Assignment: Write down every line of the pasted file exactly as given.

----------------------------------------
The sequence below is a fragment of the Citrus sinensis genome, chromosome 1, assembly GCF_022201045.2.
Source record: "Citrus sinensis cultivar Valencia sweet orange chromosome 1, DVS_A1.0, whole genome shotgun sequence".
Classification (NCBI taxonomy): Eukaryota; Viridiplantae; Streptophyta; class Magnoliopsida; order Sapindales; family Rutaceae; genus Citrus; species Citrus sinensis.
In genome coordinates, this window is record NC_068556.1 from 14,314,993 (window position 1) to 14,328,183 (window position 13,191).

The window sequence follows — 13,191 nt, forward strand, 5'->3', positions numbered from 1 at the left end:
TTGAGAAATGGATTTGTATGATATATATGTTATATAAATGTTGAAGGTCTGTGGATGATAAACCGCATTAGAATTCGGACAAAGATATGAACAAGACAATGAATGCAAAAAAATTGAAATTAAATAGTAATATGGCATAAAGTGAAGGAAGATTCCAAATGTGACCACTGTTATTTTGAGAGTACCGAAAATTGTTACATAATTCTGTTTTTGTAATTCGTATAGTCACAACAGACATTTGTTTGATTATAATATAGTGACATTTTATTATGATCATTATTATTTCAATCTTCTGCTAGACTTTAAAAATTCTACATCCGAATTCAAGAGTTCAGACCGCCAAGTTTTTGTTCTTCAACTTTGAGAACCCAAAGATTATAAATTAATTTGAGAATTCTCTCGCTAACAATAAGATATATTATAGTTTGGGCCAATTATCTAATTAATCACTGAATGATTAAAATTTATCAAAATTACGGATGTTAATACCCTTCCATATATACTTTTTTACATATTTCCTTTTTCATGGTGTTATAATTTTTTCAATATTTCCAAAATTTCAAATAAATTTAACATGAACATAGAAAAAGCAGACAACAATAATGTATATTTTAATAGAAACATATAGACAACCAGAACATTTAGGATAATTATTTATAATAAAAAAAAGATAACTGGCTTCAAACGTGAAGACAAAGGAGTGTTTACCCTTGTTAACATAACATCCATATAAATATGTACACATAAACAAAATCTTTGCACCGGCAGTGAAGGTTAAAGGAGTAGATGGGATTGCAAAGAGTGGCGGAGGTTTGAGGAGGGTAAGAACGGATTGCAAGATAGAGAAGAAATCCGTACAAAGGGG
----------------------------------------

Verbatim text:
The sequence below is a fragment of the Citrus sinensis genome, chromosome 1, assembly GCF_022201045.2.
Source record: "Citrus sinensis cultivar Valencia sweet orange chromosome 1, DVS_A1.0, whole genome shotgun sequence".
Classification (NCBI taxonomy): Eukaryota; Viridiplantae; Streptophyta; class Magnoliopsida; order Sapindales; family Rutaceae; genus Citrus; species Citrus sinensis.
In genome coordinates, this window is record NC_068556.1 from 14,314,993 (window position 1) to 14,328,183 (window position 13,191).

The window sequence follows — 13,191 nt, forward strand, 5'->3', positions numbered from 1 at the left end:
TTGAGAAATGGATTTGTATGATATATATGTTATATAAATGTTGAAGGTCTGTGGATGATAAACCGCATTAGAATTCGGACAAAGATATGAACAAGACAATGAATGCAAAAAAATTGAAATTAAATAGTAATATGGCATAAAGTGAAGGAAGATTCCAAATGTGACCACTGTTATTTTGAGAGTACCGAAAATTGTTACATAATTCTGTTTTTGTAATTCGTATAGTCACAACAGACATTTGTTTGATTATAATATAGTGACATTTTATTATGATCATTATTATTTCAATCTTCTGCTAGACTTTAAAAATTCTACATCCGAATTCAAGAGTTCAGACCGCCAAGTTTTTGTTCTTCAACTTTGAGAACCCAAAGATTATAAATTAATTTGAGAATTCTCTCGCTAACAATAAGATATATTATAGTTTGGGCCAATTATCTAATTAATCACTGAATGATTAAAATTTATCAAAATTACGGATGTTAATACCCTTCCATATATACTTTTTTACATATTTCCTTTTTCATGGTGTTATAATTTTTTCAATATTTCCAAAATTTCAAATAAATTTAACATGAACATAGAAAAAGCAGACAACAATAATGTATATTTTAATAGAAACATATAGACAACCAGAACATTTAGGATAATTATTTATAATAAAAAAAAGATAACTGGCTTCAAACGTGAAGACAAAGGAGTGTTTACCCTTGTTAACATAACATCCATATAAATATGTACACATAAACAAAATCTTTGCACCGGCAGTGAAGGTTAAAGGAGTAGATGGGATTGCAAAGAGTGGCGGAGGTTTGAGGAGGGTAAGAACGGATTGCAAGATAGAGAAGAAATCCGTACAAAGGGG